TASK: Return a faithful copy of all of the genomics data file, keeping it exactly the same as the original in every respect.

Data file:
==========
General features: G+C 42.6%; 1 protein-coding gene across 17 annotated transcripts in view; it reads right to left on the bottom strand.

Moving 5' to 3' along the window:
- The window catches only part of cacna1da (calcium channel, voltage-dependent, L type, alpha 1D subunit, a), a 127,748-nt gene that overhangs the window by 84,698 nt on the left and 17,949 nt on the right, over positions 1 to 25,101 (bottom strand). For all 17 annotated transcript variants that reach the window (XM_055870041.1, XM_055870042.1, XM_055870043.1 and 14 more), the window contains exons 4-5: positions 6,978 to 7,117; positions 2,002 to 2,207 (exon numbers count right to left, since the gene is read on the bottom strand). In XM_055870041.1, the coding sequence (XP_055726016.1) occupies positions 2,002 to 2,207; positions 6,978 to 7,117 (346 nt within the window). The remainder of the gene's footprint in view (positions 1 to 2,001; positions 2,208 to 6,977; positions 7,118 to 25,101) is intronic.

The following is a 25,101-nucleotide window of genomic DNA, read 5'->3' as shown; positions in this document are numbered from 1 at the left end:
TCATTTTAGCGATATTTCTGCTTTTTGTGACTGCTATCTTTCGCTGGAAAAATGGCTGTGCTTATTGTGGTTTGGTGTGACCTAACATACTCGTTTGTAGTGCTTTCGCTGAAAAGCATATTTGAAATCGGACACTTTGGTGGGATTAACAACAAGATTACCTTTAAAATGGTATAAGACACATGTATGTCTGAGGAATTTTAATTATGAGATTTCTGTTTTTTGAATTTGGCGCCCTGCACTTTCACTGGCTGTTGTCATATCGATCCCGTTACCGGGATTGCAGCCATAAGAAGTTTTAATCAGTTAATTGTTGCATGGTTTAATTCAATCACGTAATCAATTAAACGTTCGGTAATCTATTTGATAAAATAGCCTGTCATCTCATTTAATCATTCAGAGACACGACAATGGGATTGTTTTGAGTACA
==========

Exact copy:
General features: G+C 42.6%; 1 protein-coding gene across 17 annotated transcripts in view; it reads right to left on the bottom strand.

Moving 5' to 3' along the window:
- The window catches only part of cacna1da (calcium channel, voltage-dependent, L type, alpha 1D subunit, a), a 127,748-nt gene that overhangs the window by 84,698 nt on the left and 17,949 nt on the right, over positions 1 to 25,101 (bottom strand). For all 17 annotated transcript variants that reach the window (XM_055870041.1, XM_055870042.1, XM_055870043.1 and 14 more), the window contains exons 4-5: positions 6,978 to 7,117; positions 2,002 to 2,207 (exon numbers count right to left, since the gene is read on the bottom strand). In XM_055870041.1, the coding sequence (XP_055726016.1) occupies positions 2,002 to 2,207; positions 6,978 to 7,117 (346 nt within the window). The remainder of the gene's footprint in view (positions 1 to 2,001; positions 2,208 to 6,977; positions 7,118 to 25,101) is intronic.

The following is a 25,101-nucleotide window of genomic DNA, read 5'->3' as shown; positions in this document are numbered from 1 at the left end:
TCATTTTAGCGATATTTCTGCTTTTTGTGACTGCTATCTTTCGCTGGAAAAATGGCTGTGCTTATTGTGGTTTGGTGTGACCTAACATACTCGTTTGTAGTGCTTTCGCTGAAAAGCATATTTGAAATCGGACACTTTGGTGGGATTAACAACAAGATTACCTTTAAAATGGTATAAGACACATGTATGTCTGAGGAATTTTAATTATGAGATTTCTGTTTTTTGAATTTGGCGCCCTGCACTTTCACTGGCTGTTGTCATATCGATCCCGTTACCGGGATTGCAGCCATAAGAAGTTTTAATCAGTTAATTGTTGCATGGTTTAATTCAATCACGTAATCAATTAAACGTTCGGTAATCTATTTGATAAAATAGCCTGTCATCTCATTTAATCATTCAGAGACACGACAATGGGATTGTTTTGAGTACA